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•  The adhesive property of water and evaporation generate tension forces in leaf cell walls

Water is lost from the leaves of the plant when it is converted into vapour (evaporation) and diffuses from the stomata

  • Some of the light energy absorbed by leaves is converted into heat, which evaporates water within the spongy mesophyll
  • This vapour diffuses out of the leaf via stomata, creating a negative pressure gradient within the leaf
  • This negative pressure creates a tension force in leaf cell walls which draws water from the xylem (transpiration pull)
  • The water is pulled from the xylem under tension due to the adhesive attraction between water and the leaf cell walls

Evaporation within Leaf Tissue


Regulating Water Loss

The amount of water lost from the leaves (transpiration rate) is regulated by the opening and closing of stomata

  • Guard cells flank the stomata and can occlude the opening by becoming increasingly flaccid in response to cellular signals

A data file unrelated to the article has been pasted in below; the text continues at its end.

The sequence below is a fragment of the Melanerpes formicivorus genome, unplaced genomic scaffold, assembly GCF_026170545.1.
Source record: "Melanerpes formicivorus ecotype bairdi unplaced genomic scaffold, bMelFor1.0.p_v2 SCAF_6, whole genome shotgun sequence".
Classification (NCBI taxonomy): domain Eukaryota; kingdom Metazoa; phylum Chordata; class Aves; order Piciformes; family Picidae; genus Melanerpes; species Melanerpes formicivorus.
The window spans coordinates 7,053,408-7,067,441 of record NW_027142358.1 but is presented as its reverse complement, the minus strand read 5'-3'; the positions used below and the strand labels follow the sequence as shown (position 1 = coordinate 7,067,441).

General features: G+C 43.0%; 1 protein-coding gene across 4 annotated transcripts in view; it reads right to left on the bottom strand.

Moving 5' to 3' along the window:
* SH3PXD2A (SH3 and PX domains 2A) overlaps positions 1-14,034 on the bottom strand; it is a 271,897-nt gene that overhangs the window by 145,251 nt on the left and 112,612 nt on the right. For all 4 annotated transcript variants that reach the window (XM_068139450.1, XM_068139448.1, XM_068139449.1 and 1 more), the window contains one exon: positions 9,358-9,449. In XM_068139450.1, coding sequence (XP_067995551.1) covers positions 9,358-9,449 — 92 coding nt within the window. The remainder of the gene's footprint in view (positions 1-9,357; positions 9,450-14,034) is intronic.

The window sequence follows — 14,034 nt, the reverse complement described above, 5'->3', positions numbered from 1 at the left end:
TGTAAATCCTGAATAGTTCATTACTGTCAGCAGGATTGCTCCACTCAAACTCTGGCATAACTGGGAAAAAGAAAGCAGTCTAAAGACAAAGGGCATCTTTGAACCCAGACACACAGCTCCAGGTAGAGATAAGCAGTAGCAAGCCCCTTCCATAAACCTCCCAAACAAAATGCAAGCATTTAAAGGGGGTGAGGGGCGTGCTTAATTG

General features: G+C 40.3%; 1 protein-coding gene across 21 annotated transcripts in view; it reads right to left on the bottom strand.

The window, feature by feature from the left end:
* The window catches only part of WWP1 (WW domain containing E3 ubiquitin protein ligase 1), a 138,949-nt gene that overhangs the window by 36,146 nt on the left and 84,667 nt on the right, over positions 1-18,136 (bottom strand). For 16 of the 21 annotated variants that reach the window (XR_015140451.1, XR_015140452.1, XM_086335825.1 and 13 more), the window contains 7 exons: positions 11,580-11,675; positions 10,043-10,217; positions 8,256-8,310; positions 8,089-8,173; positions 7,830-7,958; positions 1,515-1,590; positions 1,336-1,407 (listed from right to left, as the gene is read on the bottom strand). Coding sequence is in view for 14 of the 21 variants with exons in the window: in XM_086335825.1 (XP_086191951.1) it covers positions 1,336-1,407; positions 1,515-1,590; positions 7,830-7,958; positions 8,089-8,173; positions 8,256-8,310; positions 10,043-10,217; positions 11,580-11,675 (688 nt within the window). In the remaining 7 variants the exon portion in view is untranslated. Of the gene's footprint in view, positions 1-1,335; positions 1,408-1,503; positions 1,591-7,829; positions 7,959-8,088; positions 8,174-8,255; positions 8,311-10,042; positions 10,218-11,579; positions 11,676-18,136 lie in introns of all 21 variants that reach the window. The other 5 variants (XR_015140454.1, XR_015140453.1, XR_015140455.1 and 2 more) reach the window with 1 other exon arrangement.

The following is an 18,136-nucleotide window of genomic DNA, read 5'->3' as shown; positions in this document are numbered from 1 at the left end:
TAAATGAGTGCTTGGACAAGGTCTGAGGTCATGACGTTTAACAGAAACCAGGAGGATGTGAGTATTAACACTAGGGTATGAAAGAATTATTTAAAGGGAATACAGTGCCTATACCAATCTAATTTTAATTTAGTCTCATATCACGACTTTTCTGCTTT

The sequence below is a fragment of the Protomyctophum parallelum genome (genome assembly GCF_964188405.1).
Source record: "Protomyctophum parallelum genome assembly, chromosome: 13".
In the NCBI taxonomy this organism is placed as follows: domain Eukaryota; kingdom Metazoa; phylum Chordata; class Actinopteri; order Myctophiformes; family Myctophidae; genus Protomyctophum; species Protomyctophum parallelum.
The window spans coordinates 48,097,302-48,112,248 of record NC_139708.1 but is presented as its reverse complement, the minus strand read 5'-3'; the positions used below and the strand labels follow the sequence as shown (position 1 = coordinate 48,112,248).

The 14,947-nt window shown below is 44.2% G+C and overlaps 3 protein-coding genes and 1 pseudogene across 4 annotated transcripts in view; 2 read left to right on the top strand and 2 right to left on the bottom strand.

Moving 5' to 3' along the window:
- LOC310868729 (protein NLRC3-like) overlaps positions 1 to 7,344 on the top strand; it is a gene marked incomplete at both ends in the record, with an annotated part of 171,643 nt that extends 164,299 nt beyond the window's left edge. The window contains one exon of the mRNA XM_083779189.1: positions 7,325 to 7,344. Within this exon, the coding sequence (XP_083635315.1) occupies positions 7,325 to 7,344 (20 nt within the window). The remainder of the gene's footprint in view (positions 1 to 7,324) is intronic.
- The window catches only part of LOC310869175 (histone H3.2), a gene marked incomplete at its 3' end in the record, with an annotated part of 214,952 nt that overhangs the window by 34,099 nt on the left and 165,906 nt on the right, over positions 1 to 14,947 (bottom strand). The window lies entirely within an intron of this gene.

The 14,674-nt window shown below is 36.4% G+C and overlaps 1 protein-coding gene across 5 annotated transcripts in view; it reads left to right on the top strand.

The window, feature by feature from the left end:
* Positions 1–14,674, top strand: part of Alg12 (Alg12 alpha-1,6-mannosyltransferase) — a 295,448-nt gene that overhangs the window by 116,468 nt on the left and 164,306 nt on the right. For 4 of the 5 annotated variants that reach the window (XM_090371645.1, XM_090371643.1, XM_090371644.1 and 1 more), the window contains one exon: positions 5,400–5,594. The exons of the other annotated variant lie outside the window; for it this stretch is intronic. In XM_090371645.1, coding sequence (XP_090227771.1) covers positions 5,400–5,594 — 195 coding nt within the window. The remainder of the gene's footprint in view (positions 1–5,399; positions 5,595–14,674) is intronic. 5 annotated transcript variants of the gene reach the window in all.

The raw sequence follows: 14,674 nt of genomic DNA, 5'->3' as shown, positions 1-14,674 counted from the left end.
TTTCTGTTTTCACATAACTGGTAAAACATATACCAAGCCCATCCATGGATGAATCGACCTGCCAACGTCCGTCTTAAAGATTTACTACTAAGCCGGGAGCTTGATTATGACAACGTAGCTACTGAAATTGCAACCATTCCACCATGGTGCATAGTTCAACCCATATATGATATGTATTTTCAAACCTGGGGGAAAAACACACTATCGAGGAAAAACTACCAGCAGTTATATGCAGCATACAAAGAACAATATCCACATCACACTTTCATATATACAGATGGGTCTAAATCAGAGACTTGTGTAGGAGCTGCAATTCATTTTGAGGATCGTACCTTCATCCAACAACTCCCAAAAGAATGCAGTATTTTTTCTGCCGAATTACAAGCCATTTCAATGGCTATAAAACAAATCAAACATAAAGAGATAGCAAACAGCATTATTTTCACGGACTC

• When a plant begins to wilt from water stress, dehydrated mesophyll cells release the plant hormone abscisic acid (ABA)
  • Abscisic acid triggers the efflux of potassium from guard cells, decreasing water pressure within the cells (lose turgor)
  • A loss of turgor makes the stomatal pore close, as the guard cells become flaccid and block the opening

Transpiration rates will be higher when stomatal pores are open than when they are closed

  • Stomatal pores are responsible for gas exchange in the leaf and hence levels of photosynthesis will affect transpiration
  • Other factors that will affect transpiration rates include humidity, temperature, light intensity and wind

Closing of Stomata by Abscisic Acid

guard cells